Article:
• There are so many other career pathways that I could talk about, such as game development, cyber-security, network programming, automation or natural language processing, but the opportunities are too vast to list in full.

If you have completed the course because you are interested in computer coding and wanted to learn Python as a stepping stone to another language, I salute you! If this is the case, and you are interested in web development, I would recommend any of the other short courses I currently teach at City:

  • PHP — PHP is a server-side scripting language used for generating dynamic content. Its syntax is similar to C-style languages. PHP integrates with databases and has extensive libraries and frameworks. Commonly used for dynamic websites, web applications, and API development, it’s open-source, platform-independent, and widely deployed on web servers.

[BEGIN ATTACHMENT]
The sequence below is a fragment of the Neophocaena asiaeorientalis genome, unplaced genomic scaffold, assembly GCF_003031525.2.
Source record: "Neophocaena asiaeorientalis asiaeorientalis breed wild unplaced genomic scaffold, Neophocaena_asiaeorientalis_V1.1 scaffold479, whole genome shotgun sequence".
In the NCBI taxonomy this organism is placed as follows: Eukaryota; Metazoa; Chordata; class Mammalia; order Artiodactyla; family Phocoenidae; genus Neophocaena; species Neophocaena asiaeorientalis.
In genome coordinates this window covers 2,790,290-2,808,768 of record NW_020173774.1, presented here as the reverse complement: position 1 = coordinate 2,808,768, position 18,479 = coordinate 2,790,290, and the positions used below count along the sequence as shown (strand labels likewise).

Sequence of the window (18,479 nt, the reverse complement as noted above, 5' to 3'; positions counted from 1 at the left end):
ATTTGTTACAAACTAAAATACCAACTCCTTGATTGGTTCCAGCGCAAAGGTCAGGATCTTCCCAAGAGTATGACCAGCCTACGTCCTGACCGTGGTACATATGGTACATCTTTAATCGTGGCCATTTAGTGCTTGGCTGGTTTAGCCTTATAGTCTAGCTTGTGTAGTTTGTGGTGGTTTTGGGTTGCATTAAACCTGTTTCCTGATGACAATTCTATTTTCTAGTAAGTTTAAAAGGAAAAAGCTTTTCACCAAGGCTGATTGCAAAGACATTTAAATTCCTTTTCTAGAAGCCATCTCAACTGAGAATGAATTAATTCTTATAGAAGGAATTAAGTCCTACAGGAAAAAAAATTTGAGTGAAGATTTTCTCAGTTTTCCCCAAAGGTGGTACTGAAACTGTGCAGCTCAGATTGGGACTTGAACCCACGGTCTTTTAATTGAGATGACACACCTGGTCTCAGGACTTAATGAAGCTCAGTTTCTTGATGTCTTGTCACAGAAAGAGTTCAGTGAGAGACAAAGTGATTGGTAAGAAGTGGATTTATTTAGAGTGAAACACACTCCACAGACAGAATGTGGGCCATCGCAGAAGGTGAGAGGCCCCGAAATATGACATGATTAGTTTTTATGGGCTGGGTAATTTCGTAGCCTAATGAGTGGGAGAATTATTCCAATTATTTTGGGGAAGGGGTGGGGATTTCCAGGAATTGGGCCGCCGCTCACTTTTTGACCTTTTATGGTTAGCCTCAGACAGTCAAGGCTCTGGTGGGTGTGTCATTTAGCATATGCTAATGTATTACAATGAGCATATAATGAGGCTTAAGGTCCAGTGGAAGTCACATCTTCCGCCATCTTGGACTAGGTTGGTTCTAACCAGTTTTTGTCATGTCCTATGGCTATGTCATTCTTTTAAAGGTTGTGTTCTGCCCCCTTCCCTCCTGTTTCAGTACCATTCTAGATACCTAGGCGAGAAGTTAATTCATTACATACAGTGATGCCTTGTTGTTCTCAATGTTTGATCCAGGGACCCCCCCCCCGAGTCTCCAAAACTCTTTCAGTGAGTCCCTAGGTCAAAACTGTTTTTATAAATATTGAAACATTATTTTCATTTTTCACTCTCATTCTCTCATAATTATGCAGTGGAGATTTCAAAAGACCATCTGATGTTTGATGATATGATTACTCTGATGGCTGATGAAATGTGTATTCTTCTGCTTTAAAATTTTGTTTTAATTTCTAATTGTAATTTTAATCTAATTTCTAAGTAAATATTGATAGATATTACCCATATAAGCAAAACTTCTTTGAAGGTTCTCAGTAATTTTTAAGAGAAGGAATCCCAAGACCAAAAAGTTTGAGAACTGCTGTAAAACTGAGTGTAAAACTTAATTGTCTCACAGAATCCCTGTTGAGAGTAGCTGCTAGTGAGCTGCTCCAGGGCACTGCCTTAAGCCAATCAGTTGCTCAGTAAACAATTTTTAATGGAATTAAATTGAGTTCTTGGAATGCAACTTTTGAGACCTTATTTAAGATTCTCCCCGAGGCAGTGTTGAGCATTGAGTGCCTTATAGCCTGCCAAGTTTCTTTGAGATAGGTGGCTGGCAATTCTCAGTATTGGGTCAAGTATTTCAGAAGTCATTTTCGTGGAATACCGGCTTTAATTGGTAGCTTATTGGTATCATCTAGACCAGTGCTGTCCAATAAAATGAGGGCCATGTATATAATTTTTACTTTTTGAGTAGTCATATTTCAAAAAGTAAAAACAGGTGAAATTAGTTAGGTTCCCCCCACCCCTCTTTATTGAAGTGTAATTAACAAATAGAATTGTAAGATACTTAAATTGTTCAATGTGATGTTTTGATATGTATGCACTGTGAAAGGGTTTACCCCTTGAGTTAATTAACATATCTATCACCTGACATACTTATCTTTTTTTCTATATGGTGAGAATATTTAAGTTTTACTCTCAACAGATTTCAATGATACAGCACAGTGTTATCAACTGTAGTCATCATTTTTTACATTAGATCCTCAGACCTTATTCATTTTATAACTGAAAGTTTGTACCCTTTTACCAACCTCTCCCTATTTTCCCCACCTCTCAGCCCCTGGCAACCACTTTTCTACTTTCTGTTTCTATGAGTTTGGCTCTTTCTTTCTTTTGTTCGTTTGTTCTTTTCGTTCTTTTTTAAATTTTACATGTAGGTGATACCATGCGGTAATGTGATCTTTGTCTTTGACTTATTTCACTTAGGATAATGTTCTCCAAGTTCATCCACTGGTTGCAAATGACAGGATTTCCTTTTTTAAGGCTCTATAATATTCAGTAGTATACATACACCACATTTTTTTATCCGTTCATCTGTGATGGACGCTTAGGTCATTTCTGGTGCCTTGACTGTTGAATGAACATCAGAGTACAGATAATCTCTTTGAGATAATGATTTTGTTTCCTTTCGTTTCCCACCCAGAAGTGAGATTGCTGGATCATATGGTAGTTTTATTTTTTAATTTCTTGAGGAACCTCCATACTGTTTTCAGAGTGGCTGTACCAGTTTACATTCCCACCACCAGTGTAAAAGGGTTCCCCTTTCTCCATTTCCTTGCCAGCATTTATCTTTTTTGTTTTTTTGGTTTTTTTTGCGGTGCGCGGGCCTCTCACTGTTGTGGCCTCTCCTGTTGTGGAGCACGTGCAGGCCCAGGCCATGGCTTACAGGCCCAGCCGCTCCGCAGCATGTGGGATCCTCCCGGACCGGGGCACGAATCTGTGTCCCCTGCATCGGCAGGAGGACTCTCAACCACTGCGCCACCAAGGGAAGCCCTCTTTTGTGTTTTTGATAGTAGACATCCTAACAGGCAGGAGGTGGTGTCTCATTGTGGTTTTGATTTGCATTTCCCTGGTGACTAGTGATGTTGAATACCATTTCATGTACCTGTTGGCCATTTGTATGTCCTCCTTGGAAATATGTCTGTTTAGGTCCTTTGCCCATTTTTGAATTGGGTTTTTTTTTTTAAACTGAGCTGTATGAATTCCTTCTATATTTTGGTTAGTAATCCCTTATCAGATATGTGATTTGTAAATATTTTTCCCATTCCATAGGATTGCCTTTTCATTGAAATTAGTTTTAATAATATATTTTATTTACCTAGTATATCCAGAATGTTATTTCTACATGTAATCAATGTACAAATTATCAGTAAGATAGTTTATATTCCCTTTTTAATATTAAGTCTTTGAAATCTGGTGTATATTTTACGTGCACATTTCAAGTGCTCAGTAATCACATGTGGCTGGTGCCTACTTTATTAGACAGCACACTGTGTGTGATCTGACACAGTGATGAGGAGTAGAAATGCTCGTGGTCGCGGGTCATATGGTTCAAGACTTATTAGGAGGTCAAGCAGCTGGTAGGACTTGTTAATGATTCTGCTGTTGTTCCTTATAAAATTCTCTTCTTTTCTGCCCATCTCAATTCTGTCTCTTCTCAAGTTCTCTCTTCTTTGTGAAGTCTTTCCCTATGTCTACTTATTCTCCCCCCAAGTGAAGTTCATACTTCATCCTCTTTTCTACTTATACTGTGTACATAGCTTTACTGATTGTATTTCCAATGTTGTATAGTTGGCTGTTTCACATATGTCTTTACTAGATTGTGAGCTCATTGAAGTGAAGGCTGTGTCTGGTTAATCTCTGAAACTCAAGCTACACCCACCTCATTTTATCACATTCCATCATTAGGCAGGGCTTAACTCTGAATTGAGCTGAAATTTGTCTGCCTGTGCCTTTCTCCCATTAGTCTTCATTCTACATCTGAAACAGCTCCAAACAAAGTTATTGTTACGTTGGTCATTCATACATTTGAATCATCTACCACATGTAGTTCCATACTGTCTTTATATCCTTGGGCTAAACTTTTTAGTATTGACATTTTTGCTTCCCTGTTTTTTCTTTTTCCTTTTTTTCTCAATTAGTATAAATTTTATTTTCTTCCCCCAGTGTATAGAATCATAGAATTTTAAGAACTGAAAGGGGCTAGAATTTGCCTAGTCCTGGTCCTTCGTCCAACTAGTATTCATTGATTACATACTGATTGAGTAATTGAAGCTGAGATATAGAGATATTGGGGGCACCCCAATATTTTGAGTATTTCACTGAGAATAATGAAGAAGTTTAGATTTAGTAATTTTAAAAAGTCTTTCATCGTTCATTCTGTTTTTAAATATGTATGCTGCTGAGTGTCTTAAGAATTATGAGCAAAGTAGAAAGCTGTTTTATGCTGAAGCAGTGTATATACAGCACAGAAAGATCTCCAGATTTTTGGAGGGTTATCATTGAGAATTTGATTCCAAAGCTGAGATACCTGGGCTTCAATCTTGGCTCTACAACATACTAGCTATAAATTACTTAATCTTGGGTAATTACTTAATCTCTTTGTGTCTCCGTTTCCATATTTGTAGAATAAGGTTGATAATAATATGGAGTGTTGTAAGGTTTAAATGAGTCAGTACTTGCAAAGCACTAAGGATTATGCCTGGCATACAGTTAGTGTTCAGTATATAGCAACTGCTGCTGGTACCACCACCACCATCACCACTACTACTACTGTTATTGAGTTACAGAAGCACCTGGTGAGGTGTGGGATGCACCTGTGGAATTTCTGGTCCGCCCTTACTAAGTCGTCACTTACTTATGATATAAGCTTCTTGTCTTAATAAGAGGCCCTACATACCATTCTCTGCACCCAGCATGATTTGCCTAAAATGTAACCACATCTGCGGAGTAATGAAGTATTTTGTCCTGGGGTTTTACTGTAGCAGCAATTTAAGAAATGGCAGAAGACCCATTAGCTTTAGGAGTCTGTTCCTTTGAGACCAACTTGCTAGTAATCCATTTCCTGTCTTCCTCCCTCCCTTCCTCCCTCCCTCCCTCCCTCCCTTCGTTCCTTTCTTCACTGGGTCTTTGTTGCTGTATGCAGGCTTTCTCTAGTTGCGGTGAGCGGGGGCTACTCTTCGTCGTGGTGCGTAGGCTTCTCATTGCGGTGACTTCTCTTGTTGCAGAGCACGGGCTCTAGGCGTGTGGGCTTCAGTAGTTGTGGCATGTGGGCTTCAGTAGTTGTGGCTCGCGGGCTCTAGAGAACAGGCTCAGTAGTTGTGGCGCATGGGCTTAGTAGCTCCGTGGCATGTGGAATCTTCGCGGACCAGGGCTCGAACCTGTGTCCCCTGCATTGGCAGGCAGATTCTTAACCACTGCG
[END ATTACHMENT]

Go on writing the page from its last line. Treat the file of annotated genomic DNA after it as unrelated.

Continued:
• JavaScript —JavaScript is a versatile, high-level programming language. It enables interactive web pages by adding dynamic behaviour to HTML. JavaScript runs on the client-side, executing in users’ web browsers. It’s known for its event-driven, asynchronous nature and is essential for modern web development, including building interactive websites and web applications.
  • MySQL – MySQL is an open-source relational database management system widely used for storing and managing structured data. It uses SQL (Structured Query Language) for querying and manipulating data. MySQL is known for its reliability, scalability, and performance, making it a popular choice for web applications, e-commerce platforms, and when combined with PHP, is an ideal solution for data driven websites.